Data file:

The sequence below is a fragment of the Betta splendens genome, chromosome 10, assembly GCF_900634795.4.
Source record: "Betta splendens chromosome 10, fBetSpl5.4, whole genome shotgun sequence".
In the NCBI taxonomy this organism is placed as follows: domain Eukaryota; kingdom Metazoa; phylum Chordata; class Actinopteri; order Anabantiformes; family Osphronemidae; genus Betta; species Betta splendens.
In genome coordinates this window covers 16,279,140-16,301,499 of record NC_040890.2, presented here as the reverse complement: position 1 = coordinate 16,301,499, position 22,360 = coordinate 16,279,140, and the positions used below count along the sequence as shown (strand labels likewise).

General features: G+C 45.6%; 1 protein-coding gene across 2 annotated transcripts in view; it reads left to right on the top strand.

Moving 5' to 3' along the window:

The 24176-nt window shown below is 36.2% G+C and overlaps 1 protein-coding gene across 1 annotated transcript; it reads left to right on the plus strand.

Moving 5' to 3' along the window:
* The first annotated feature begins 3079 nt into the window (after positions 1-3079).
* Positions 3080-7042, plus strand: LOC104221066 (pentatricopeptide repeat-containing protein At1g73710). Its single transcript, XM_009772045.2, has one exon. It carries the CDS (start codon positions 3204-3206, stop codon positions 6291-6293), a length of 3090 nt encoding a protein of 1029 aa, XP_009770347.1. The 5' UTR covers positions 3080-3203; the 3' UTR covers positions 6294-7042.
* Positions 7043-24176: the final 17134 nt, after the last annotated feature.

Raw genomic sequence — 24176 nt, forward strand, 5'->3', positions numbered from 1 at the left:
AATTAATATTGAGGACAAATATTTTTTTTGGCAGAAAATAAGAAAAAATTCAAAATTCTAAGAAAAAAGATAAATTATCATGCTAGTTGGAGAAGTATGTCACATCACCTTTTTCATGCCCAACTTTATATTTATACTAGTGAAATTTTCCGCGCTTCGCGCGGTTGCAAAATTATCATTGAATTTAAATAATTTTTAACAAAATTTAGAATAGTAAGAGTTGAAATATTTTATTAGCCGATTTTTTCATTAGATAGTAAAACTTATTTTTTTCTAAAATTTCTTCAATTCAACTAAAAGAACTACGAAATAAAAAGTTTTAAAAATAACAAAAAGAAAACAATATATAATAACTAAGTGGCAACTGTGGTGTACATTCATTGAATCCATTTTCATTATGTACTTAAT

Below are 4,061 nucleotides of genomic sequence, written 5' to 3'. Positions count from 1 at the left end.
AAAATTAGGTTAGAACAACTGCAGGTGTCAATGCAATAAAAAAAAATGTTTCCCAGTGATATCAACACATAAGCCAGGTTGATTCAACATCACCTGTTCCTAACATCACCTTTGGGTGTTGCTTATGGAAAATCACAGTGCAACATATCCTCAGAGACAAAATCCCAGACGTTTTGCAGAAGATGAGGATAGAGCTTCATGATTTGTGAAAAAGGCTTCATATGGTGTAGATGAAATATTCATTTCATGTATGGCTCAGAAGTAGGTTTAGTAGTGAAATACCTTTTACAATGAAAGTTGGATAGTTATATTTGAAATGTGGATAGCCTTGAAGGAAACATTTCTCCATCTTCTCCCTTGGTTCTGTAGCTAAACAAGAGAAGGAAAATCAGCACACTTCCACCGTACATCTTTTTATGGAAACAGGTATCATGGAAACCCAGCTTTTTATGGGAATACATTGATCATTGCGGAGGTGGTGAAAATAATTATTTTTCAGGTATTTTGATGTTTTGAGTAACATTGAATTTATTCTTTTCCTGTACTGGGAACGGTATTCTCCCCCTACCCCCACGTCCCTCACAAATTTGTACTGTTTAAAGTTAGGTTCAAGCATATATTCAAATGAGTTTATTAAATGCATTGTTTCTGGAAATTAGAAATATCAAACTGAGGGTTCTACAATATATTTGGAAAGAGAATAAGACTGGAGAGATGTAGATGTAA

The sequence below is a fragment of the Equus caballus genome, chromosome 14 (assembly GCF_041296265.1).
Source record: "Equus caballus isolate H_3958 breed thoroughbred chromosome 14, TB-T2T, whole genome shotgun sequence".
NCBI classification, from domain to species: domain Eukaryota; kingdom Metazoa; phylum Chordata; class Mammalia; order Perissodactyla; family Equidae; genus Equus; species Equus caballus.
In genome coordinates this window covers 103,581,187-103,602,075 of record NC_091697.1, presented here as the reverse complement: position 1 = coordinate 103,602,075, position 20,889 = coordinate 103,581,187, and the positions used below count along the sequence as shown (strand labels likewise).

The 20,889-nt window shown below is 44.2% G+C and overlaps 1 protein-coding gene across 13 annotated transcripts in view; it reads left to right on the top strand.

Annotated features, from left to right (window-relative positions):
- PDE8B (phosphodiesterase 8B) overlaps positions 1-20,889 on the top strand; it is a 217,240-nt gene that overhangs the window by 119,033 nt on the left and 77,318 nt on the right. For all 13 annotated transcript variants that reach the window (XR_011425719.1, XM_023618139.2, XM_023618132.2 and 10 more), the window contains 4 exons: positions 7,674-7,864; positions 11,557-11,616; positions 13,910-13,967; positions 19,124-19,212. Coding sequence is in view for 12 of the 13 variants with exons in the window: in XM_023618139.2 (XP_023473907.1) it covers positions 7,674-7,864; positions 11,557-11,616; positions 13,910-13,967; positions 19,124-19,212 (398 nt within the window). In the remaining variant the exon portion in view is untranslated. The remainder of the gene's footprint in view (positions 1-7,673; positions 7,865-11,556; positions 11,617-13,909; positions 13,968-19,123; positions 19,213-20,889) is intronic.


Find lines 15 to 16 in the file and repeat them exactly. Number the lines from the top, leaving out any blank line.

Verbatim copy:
AAAATTAGGTTAGAACAACTGCAGGTGTCAATGCAATAAAAAAAAATGTTTCCCAGTGATATCAACACATAAGCCAGGTTGATTCAACATCACCTGTTCCTAACATCACCTTTGGGTGTTGCTTATGGAAAATCACAGTGCAACATATCCTCAGAGACAAAATCCCAGACGTTTTGCAGAAGATGAGGATAGAGCTTCATGATTTGTGAAAAAGGCTTCATATGGTGTAGATGAAATATTCATTTCATGTATGGCTCAGAAGTAGGTTTAGTAGTGAAATACCTTTTACAATGAAAGTTGGATAGTTATATTTGAAATGTGGATAGCCTTGAAGGAAACATTTCTCCATCTTCTCCCTTGGTTCTGTAGCTAAACAAGAGAAGGAAAATCAGCACACTTCCACCGTACATCTTTTTATGGAAACAGGTATCATGGAAACCCAGCTTTTTATGGGAATACATTGATCATTGCGGAGGTGGTGAAAATAATTATTTTTCAGGTATTTTGATGTTTTGAGTAACATTGAATTTATTCTTTTCCTGTACTGGGAACGGTATTCTCCCCCTACCCCCACGTCCCTCACAAATTTGTACTGTTTAAAGTTAGGTTCAAGCATATATTCAAATGAGTTTATTAAATGCATTGTTTCTGGAAATTAGAAATATCAAACTGAGGGTTCTACAATATATTTGGAAAGAGAATAAGACTGGAGAGATGTAGATGTAA

The sequence below is a fragment of the Equus caballus genome, chromosome 14 (assembly GCF_041296265.1).